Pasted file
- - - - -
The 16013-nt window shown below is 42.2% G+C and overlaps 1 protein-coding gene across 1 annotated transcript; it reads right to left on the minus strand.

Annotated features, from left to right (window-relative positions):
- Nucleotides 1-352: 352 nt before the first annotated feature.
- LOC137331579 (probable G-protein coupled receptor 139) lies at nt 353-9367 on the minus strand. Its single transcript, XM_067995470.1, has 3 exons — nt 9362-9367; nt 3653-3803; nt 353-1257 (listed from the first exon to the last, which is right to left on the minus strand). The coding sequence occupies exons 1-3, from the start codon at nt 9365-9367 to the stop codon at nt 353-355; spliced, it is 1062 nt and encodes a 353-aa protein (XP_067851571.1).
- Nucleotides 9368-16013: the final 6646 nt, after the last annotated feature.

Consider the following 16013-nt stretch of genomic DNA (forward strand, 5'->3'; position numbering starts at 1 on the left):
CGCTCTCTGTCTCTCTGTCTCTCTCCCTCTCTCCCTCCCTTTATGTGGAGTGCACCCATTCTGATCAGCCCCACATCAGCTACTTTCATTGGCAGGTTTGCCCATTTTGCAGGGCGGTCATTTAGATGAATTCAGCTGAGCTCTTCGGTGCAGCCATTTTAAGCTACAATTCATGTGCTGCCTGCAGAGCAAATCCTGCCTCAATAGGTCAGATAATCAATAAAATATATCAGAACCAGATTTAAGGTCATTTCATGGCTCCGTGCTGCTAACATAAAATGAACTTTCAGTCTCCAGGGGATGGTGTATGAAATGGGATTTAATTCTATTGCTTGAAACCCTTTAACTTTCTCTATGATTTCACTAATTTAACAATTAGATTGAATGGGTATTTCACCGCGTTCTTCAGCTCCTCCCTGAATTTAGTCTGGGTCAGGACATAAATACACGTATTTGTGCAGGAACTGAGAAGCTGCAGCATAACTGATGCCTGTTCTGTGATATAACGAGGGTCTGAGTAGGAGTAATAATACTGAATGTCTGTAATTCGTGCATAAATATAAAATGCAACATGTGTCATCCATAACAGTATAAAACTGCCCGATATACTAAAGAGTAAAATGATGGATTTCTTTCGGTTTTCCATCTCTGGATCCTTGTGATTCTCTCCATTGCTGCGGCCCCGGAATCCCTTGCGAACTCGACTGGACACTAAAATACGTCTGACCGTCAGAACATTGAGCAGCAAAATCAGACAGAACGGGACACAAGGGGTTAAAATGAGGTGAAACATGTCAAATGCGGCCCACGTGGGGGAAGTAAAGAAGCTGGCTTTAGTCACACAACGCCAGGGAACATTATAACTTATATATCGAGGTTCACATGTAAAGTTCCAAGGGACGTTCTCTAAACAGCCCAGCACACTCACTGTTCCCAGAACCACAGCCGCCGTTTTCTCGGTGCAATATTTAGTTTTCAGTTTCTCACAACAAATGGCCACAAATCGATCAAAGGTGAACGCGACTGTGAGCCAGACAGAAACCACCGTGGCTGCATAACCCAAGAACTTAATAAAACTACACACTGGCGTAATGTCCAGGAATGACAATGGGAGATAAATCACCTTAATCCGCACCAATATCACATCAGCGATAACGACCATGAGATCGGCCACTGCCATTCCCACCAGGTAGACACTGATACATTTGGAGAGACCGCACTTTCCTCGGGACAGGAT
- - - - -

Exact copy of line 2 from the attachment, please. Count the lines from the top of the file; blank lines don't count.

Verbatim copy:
Annotated features, from left to right (window-relative positions):